Our week long vacation in Colorado was supposed to be a bit of a training ground for Kilimanjaro. Joe told me he’d “run me ragged” or something like it. I imagined I would struggle to get to the top of the mountains we chose but that my stair climbs, weekend hikes and runs in New England would have provided at least a base of athleticism that I could start from.
I may have been a little overconfident.
After spending a fantastic day with on of my favorite humans, Milo…
…and a great night catching up with middle school friend Jaclyn, who was amazing enough to let Joe and I crash at her house for a night, Joe and I woke up at 3:30 am to drive to the trailhead for Mt. Shavano and Tabeguache, which we wanted to hike that day.
Despite my foot injury (and of course the very obvious lack of oxygen at 10,000-12,000 ft.), things were going rather well on the hike. It was gorgeous. The trees were so varied and differently spaced through the entire hike that we easily got confused — and about 45 minutes in we started saying silly things like “oh, i think treeline is right ahead!” Over and over again. It was not.
when we finally *actually* reached treeline, we were thrilled, especially with the view below…
and with the goats(!)…
but not as much with the view of the top, which, right after this picture was taken, began to be overtaken by gray clouds.
I was also starting to worry about my foot, which was aching more than usual. not wanting to miss out on the summit, though, we sat and watched the clouds for a while to see whether we could divine their purpose. I ended up convincing Joe to head down, more because of my feet than the clouds.
And it turned out to be quite a good thing that I did, because just about 30 minutes later on the descent, I started to experience altitude sickness.
I had read all about altitude sickness in my book about Kilimanjaro before leaving for Colorado, but hadn’t given it a really serious thought in relation to Colorado. I had lived there before, climbed mountains, and neither Joe nor I had ever experienced. In my mind, there was no reason to imagine that I would be struck by the severe headache and nausea that altitude sickness brings.
What was interesting, in retrospect, about my altitude sickness was that it hit WHILE i was descending, when descent is usually the quickest way to “treat” altitude sickness. Head feeling like it was trapped in a vise, I stumbled as well as I could back down to the car, where I collapsed into a heap and began to experience terrible nausea. With no other option, we kept driving, trying to get lower in altitude as quickly as we could.
It’s an interesting (and, in the moment, very scary) feeling to be so physically helpless, as I felt when altitude sick, and as I’ve felt for much of this injury-ridden year. It’s humbling to be brought to your knees by your own body’s inability to handle the stresses you put on it, and to be reminded in a not-so-gentle way that you are not a teenager, you are not invincible, and you are at its mercy.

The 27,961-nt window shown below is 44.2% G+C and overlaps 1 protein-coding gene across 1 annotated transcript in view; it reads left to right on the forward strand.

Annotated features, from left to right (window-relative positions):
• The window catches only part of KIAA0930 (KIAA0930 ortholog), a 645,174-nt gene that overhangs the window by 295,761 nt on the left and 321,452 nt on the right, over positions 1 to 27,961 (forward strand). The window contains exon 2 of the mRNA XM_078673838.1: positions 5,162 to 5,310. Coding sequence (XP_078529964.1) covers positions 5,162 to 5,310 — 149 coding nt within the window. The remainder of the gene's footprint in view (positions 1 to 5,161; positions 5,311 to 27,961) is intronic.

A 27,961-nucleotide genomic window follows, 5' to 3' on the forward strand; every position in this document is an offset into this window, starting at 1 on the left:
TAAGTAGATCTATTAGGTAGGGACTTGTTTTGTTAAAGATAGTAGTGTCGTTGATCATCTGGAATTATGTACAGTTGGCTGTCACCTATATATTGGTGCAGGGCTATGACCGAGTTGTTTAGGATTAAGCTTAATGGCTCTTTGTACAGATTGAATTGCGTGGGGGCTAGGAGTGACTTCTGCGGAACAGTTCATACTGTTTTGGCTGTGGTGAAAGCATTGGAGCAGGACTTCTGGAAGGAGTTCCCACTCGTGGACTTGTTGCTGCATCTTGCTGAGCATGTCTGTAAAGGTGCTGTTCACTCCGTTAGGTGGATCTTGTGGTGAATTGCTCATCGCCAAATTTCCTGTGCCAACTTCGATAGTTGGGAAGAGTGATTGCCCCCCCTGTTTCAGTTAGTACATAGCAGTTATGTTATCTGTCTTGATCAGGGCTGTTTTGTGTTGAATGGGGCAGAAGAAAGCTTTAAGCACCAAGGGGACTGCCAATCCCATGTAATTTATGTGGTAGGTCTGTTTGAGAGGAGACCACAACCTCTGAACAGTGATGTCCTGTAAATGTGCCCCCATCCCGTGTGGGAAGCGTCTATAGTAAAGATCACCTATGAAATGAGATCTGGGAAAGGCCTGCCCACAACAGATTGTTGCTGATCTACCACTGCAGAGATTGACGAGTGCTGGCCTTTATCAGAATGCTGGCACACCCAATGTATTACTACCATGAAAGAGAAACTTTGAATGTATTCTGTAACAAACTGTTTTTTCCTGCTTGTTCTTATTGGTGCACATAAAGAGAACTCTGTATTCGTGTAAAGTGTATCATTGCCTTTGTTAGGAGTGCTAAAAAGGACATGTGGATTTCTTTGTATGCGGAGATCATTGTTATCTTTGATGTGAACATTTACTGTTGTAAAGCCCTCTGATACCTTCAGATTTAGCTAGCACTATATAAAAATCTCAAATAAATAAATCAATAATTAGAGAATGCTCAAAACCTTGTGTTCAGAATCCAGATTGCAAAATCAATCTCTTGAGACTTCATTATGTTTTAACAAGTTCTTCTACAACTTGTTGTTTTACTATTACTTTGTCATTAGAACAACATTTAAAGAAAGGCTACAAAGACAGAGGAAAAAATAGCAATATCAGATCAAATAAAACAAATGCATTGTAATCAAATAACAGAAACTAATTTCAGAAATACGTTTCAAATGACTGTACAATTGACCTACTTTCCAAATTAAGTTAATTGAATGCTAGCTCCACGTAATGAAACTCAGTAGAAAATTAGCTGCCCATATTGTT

And I was at my body’s mercy until we reached about 7,000 feet, and the symptoms began to subside, and I started to be able to breathe and feel and think again.
From that day on, our trip was different from what we’d planned. No longer were we going to “run me ragged.” Instead, we played it safe. We slept at 9,000 ft to help me acclimate to the altitude and then we went on a hike to Lower and Upper Mohawk Lake. And my gosh, it almost made me happy that I got altitude sick and we had to change our plans, because wow, this hike was an absolute stunner.
but the best part was the approach to Upper Mohawk Lake. the path leading up to the lake just fit one person astride, and was lined with brush adorned with wild goat fur that had gotten stuck to the branches as the herd nudged through. then all the sudden, the path ahead suddenly opens to an outcropping of rock, and one step more and you are eye level with the entire jewel-blue Mohawk Lake. A few more steps and the lake is at your feet, surrounded by snow-dappled peaks on one side and rocky, grassy slopes on others.
We both were stunned by this hike’s beauty, and that night, as we camped near Guanella Pass, watched meteors bigger than we’d ever seen stream across the sky, and played with taking astrophotography shots, we were both pretty smitten with nature, and with each other, despite the turn our vacation had taken.
What’s so funny to me, though, is that when both of us look back on the trip now, a month later, our favorite moments didn’t come from this hike, or those meteors. Instead, they came the next day in Boulder, as we gallivanted around campus and revisited our old haunts, and then again the days after, when we dug in the garden, played with his dog, and spent time with family in Pittsburgh. Just goes to show that things like injuries and mishaps can’t stop you from having a blast anyway.
An awesome week. ‘Nough said.